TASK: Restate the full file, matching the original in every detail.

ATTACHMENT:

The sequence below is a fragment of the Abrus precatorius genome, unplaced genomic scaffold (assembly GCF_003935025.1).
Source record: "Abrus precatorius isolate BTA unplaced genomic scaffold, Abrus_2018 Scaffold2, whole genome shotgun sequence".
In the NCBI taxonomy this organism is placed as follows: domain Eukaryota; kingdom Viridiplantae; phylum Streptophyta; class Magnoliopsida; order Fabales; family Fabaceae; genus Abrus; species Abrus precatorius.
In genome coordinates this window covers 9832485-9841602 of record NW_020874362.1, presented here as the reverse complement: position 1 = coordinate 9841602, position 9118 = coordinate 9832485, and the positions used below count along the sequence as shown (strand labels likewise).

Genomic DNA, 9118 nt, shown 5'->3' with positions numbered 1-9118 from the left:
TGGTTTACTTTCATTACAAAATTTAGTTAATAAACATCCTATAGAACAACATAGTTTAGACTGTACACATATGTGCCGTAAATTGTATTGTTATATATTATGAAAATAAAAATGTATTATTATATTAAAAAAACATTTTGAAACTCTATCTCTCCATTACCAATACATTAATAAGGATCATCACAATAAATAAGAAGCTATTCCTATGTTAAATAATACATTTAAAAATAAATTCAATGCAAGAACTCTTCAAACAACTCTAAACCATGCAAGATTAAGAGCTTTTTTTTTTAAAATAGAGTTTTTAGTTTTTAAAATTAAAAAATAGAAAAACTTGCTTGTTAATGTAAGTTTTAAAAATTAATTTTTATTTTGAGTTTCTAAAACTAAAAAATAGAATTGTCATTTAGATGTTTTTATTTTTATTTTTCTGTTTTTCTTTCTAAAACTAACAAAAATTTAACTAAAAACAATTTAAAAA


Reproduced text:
The sequence below is a fragment of the Abrus precatorius genome, unplaced genomic scaffold (assembly GCF_003935025.1).
Source record: "Abrus precatorius isolate BTA unplaced genomic scaffold, Abrus_2018 Scaffold2, whole genome shotgun sequence".
In the NCBI taxonomy this organism is placed as follows: domain Eukaryota; kingdom Viridiplantae; phylum Streptophyta; class Magnoliopsida; order Fabales; family Fabaceae; genus Abrus; species Abrus precatorius.
In genome coordinates this window covers 9832485-9841602 of record NW_020874362.1, presented here as the reverse complement: position 1 = coordinate 9841602, position 9118 = coordinate 9832485, and the positions used below count along the sequence as shown (strand labels likewise).

Genomic DNA, 9118 nt, shown 5'->3' with positions numbered 1-9118 from the left:
TGGTTTACTTTCATTACAAAATTTAGTTAATAAACATCCTATAGAACAACATAGTTTAGACTGTACACATATGTGCCGTAAATTGTATTGTTATATATTATGAAAATAAAAATGTATTATTATATTAAAAAAACATTTTGAAACTCTATCTCTCCATTACCAATACATTAATAAGGATCATCACAATAAATAAGAAGCTATTCCTATGTTAAATAATACATTTAAAAATAAATTCAATGCAAGAACTCTTCAAACAACTCTAAACCATGCAAGATTAAGAGCTTTTTTTTTTAAAATAGAGTTTTTAGTTTTTAAAATTAAAAAATAGAAAAACTTGCTTGTTAATGTAAGTTTTAAAAATTAATTTTTATTTTGAGTTTCTAAAACTAAAAAATAGAATTGTCATTTAGATGTTTTTATTTTTATTTTTCTGTTTTTCTTTCTAAAACTAACAAAAATTTAACTAAAAACAATTTAAAAA